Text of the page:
At least four airlines have announced that passengers with tickets for today’s departure from Soekarno-Hatta International Airport can reschedule or refund their flights for free, as they are likely to be affected by traffic congestions brought about by Rizieq Shihab’s homecoming.
The four airlines are Batik Air, Citilink, Garuda Indonesia, and Lion Air, as confirmed in a statement released by airport management firm PT Angkasa Pura II today. The policy was issued following traffic adjustments within the area, as thousands of Rizieq Shihab supporters flocked to the airport to welcome the Islamic Defenders Front (FPI) leader home.
“The airline policy is a precautionary measure so that passengers can continue their travel at a different time,” the firm’s spokesman Haerul Anwar said in the statement.
Passengers are expected to contact their respective airline representatives or customer service to make adjustments to their flights.
Rizieq has finally returned to Indonesia, ending his self-imposed exile of more than three years in Saudi Arabia.
As scheduled, the firebrand cleric touched down in Tangerang’s Soekarno-Hatta International Airport at 8:30am on a flight from the Saudi capital of Jeddah. He’s expected to head straight to his residence in Petamburan, Central Jakarta, which is also the stronghold of the hardline Islamic group that he founded.
At around 9:50am, Rizieq emerged from Soekarno-Hatta’s Terminal 3 and greeted his supporters from his open top car, screaming “Allahuakbar” (God is great). The crowd then echoed Rizieq, and the situation reportedly almost got out of control as they pushed each other to get closer to him.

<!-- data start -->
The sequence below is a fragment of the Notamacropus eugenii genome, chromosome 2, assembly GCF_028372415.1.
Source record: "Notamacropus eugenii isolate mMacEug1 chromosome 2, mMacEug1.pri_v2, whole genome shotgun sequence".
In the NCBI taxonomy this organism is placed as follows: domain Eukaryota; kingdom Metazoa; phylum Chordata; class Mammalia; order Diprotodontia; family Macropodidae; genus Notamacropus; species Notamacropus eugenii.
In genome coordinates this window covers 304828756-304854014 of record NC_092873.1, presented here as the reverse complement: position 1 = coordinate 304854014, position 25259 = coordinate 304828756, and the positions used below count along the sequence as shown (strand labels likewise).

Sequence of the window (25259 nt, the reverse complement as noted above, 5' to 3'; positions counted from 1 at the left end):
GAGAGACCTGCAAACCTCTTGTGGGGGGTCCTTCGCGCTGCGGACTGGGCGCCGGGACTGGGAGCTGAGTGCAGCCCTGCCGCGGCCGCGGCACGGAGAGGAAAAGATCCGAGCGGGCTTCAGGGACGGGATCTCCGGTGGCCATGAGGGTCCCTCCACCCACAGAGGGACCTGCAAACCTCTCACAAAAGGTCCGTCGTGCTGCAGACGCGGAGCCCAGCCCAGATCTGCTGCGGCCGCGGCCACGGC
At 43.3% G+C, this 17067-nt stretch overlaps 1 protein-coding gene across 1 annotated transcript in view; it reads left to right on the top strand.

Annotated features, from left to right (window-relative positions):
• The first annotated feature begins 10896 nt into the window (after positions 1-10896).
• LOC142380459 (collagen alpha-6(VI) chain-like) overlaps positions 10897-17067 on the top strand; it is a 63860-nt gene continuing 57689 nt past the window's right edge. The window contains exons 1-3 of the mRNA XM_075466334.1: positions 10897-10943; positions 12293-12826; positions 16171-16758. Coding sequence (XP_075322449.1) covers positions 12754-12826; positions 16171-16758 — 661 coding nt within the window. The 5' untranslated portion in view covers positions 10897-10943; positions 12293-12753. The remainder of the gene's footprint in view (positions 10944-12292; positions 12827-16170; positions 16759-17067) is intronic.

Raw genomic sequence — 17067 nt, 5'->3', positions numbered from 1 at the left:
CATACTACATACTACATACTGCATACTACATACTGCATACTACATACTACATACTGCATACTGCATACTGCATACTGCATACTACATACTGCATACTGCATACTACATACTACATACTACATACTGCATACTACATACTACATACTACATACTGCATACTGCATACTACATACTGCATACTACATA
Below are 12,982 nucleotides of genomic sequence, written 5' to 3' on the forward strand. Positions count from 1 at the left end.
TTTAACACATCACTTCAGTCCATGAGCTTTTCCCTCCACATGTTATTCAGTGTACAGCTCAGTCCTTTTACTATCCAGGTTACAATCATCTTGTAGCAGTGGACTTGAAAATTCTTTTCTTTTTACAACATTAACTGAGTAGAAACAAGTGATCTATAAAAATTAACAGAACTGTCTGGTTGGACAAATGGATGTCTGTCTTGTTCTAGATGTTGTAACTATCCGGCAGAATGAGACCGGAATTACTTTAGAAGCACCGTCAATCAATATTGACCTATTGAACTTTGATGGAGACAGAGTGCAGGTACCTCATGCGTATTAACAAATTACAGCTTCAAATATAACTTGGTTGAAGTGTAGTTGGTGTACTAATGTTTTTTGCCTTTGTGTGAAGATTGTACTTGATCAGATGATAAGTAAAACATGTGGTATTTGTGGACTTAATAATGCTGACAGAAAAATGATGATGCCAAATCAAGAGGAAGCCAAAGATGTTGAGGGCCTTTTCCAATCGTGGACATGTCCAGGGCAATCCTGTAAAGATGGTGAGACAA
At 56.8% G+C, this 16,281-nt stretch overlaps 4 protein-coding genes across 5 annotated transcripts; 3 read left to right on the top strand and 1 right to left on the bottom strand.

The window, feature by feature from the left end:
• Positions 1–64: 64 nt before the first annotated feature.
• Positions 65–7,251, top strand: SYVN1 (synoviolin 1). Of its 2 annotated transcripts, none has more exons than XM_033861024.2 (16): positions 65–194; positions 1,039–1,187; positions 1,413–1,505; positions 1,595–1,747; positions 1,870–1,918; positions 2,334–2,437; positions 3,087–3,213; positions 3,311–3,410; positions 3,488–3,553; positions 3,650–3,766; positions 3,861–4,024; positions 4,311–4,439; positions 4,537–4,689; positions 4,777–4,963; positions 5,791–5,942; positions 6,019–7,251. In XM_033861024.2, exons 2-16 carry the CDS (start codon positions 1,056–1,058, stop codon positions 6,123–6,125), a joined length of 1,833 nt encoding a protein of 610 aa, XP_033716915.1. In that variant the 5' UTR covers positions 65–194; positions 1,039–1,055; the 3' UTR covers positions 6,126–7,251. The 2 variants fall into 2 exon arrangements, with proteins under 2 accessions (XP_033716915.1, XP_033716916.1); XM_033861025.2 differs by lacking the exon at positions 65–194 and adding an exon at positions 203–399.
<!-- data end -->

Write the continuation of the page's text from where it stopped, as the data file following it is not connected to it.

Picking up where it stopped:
Police reported that the supporters parked their cars on the toll road leading to Soekarno-Hatta before heading to the airport on foot, causing near-total congestion in the area since the early hours of this morning.
Police have put up road closures from the airport to Petamburan in anticipation of Rizieq’s trip home. He has previously said that he and his family would rest for a few days after arriving in the capital.
Rizieq fled Indonesia as a fugitive in April 2017 when he was named a suspect by the Jakarta Police in a pornography case. Police eventually dropped his suspect status in that case but there are several other criminal investigations about his actions, including charges of blasphemy against Christianity and state symbols, that could be reopened.
Rizieq made a promise to return to Indonesia on seven different occasions, finally making good on his word today. He and his supporters previously blamed the government and Saudi authorities for putting up administrative obstacles for his homecoming.
The Indonesian Embassy in Saudi said that Rizieq was due for deportation for overstaying his visa, which expired in July 2018, and that Saudi authorities had refused to issue an extension. The embassy also said that Rizieq’s return coincided with Saudi waiving overstay fines amid the pandemic, which, in Rizieq’s case, would’ve been around IDR23 billion (US$1.6 million). Rizieq denied that he had any legal issues with the Saudi government.